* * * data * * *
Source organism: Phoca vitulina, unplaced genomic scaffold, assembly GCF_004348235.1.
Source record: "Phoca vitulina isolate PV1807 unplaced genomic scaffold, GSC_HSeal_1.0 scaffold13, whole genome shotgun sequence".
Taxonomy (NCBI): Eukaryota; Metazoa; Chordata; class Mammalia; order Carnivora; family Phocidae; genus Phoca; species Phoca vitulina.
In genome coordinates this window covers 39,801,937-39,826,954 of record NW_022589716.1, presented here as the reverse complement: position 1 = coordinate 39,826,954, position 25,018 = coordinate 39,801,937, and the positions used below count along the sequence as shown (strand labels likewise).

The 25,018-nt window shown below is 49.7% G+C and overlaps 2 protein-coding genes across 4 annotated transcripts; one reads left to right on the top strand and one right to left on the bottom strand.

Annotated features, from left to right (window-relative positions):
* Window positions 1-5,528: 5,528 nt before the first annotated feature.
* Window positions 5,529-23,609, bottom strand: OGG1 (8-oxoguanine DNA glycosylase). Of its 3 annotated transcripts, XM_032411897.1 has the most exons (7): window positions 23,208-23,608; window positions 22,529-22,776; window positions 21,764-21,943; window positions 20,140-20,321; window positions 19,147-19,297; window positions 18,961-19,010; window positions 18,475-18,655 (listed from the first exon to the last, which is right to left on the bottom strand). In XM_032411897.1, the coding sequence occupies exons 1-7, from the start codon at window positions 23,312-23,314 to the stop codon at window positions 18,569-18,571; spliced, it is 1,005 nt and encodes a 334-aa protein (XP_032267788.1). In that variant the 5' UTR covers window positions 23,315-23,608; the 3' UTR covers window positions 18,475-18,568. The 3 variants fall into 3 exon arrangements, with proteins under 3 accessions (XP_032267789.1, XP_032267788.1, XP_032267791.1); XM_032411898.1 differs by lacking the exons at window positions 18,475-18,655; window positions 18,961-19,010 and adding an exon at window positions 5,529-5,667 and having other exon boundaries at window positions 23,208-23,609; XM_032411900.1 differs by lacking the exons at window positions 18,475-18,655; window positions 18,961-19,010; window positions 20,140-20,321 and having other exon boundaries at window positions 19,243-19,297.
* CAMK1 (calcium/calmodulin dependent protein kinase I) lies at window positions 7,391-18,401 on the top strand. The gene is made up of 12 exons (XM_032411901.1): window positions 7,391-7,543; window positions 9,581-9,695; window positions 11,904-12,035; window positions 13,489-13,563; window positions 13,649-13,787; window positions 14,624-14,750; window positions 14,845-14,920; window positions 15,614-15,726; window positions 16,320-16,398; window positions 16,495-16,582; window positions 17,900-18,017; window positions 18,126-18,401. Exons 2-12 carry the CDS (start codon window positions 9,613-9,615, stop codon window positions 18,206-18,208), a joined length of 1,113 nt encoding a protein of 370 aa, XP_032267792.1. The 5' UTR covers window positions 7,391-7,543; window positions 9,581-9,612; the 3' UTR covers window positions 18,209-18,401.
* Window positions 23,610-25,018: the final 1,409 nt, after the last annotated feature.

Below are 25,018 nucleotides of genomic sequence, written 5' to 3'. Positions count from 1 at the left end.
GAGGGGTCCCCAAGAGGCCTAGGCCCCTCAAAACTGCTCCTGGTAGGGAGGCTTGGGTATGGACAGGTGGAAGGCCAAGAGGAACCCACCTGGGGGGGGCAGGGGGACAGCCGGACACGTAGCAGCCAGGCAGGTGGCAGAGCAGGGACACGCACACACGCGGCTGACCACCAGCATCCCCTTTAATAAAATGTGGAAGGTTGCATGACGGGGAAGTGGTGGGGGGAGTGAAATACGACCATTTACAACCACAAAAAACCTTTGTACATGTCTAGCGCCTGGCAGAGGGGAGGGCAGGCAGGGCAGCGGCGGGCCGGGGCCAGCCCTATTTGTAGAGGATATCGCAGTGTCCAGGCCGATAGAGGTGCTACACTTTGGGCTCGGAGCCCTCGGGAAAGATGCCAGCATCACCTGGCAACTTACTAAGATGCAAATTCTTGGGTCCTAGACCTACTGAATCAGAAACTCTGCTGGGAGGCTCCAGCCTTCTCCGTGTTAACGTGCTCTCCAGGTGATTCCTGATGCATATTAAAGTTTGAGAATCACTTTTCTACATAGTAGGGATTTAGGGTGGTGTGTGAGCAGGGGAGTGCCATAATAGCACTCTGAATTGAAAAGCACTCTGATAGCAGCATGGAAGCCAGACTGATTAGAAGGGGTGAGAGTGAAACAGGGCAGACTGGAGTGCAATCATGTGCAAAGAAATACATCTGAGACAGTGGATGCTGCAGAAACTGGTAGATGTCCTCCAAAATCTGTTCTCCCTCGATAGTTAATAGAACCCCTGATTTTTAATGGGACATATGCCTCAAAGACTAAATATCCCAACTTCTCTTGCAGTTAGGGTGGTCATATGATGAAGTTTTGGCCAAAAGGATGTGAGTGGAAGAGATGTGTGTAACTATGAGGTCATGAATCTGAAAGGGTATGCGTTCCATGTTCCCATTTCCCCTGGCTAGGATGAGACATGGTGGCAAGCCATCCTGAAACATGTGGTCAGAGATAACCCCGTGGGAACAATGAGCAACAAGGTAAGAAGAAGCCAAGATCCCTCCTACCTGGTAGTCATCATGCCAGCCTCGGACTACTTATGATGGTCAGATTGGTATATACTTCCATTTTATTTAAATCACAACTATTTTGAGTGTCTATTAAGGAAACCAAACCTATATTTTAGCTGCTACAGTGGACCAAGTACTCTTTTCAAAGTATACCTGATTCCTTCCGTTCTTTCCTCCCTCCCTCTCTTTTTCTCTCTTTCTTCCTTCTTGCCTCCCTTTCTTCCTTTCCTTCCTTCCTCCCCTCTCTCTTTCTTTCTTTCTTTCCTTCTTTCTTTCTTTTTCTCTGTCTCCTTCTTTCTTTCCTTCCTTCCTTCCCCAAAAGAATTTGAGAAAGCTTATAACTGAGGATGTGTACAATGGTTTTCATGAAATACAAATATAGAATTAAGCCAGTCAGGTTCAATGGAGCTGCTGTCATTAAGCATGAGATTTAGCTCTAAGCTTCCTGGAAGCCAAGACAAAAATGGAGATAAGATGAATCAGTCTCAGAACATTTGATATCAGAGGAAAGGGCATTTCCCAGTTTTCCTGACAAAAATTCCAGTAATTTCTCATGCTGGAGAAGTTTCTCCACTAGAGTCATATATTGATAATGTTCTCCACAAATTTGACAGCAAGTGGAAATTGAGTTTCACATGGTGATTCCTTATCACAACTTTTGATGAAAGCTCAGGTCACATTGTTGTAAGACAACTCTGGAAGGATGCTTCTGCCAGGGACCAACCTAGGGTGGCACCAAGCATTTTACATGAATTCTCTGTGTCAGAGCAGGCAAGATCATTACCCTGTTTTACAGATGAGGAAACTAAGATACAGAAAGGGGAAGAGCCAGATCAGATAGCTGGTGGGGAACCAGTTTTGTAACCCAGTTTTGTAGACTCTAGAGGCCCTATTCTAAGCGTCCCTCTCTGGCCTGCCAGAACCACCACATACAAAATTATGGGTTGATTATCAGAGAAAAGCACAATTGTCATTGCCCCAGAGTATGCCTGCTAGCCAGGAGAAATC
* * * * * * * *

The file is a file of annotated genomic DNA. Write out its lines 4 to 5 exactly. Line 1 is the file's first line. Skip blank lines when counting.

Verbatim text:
In genome coordinates this window covers 39,801,937-39,826,954 of record NW_022589716.1, presented here as the reverse complement: position 1 = coordinate 39,826,954, position 25,018 = coordinate 39,801,937, and the positions used below count along the sequence as shown (strand labels likewise).

The 25,018-nt window shown below is 49.7% G+C and overlaps 2 protein-coding genes across 4 annotated transcripts; one reads left to right on the top strand and one right to left on the bottom strand.